I don't like the word 'sabotage',"--a former Goldman Sachs trader admitted. "It's just harsh.... Though, frankly, how else do you make money in this business...I mean, real money."
The fundamental motive for financial innovation is not to make the system work better, but to avoid regulation and oversight. This is not a bug of the financial system, but a built-in feature. The president of the US is not a tax avoider because he is an especially fraudulent financier; he's a tax avoider because he is a wealthy man in a system premised on such deceit. Finance is an industry of sabotage.
This book is a brilliant, intellectual detective story that traces the origins of financial sabotage, starting with the work of a prescient American economist who saw the capacity for banks and businesses to dissemble and profit as early as the 1920s. What was accomplished modestly in the first half of the 20th century became a booming global industry in the 1980s. Financialization took over everything, culminating in instruments so complex and confusing their own creators were being destroyed by them in 2008.
With each financial bust, people expect to hear who the culprit was, and cynically know to not expect much punishment to ever reach them. But the innovation of this book is to show that each individual gaming the system isn't a crook---the whole system is sabotage.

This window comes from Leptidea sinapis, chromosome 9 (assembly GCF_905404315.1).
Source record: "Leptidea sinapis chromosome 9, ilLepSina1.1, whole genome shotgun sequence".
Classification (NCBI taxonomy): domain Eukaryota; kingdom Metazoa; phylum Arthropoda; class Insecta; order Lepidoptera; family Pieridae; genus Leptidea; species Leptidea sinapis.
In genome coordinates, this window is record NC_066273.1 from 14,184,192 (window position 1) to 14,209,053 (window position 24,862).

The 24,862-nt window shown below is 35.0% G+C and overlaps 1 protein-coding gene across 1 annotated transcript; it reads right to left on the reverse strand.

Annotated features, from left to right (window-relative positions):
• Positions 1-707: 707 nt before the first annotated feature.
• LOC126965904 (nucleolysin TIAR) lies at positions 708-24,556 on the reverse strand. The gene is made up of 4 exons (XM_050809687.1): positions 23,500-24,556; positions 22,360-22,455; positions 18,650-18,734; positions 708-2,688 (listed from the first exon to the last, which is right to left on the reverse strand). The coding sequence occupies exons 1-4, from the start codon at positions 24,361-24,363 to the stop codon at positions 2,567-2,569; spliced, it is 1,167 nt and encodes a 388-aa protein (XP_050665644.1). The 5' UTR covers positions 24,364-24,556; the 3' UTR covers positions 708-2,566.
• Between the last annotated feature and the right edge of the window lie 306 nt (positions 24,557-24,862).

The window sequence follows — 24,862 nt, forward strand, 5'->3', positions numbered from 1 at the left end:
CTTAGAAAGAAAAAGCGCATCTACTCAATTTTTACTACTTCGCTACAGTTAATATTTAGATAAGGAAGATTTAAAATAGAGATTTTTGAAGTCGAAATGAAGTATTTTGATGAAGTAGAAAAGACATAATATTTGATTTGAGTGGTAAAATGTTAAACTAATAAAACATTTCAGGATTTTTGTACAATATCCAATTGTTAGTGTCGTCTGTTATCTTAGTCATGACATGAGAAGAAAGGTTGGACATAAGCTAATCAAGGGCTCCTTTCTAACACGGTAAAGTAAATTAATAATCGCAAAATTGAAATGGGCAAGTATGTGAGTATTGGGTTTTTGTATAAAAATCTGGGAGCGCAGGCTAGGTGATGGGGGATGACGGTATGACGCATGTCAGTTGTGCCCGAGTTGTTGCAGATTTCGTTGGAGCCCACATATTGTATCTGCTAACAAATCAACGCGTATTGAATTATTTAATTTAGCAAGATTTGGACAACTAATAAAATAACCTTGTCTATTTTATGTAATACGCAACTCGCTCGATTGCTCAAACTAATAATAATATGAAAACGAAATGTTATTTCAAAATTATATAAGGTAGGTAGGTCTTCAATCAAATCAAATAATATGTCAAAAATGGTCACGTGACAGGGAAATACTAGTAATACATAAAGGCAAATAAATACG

The finance industry profits not by making productive investments but through fraud and other crimes, according to this provocative yet haphazard expos . Nesvetailova and Palan, economists at City, University of London, rehash a litany of misdeeds by financial institutions: Goldman Sachs sold clients investment deals it knew would lose money; Wells Fargo created accounts for clients without their knowledge and charged them extra fees; HSBC helped Mexican drug cartels launder money; mortgage lenders signed up unqualified borrowers and sold the bad mortgages to unsuspecting investors; and banks and insurance companies concocted murky financial instruments like credit default swaps and collateralized debt obligations to bamboozle investors, and used a variety of methods, including Cayman Islands shelters and bitcoin, to evade regulations and taxes. Nesvetailova and Palan argue that these scams and dodges aren't the work of a handful of bad actors or the effects of deregulation, but a form of "sabotage" of competitive financial markets that companies must undertake to earn profits. Their evidence for this theory is anecdotal, however. Meanwhile, their explications of byzantine banker cons are sometimes unclear, and their case for a return to New Deal style financial regulation is short on specifics. Though the authors don't produce the most substantive critique of the financial sector, their ideas about the industry's intrinsic tendencies towards malfeasance will stimulate progressive readers with a strong interest in the subject.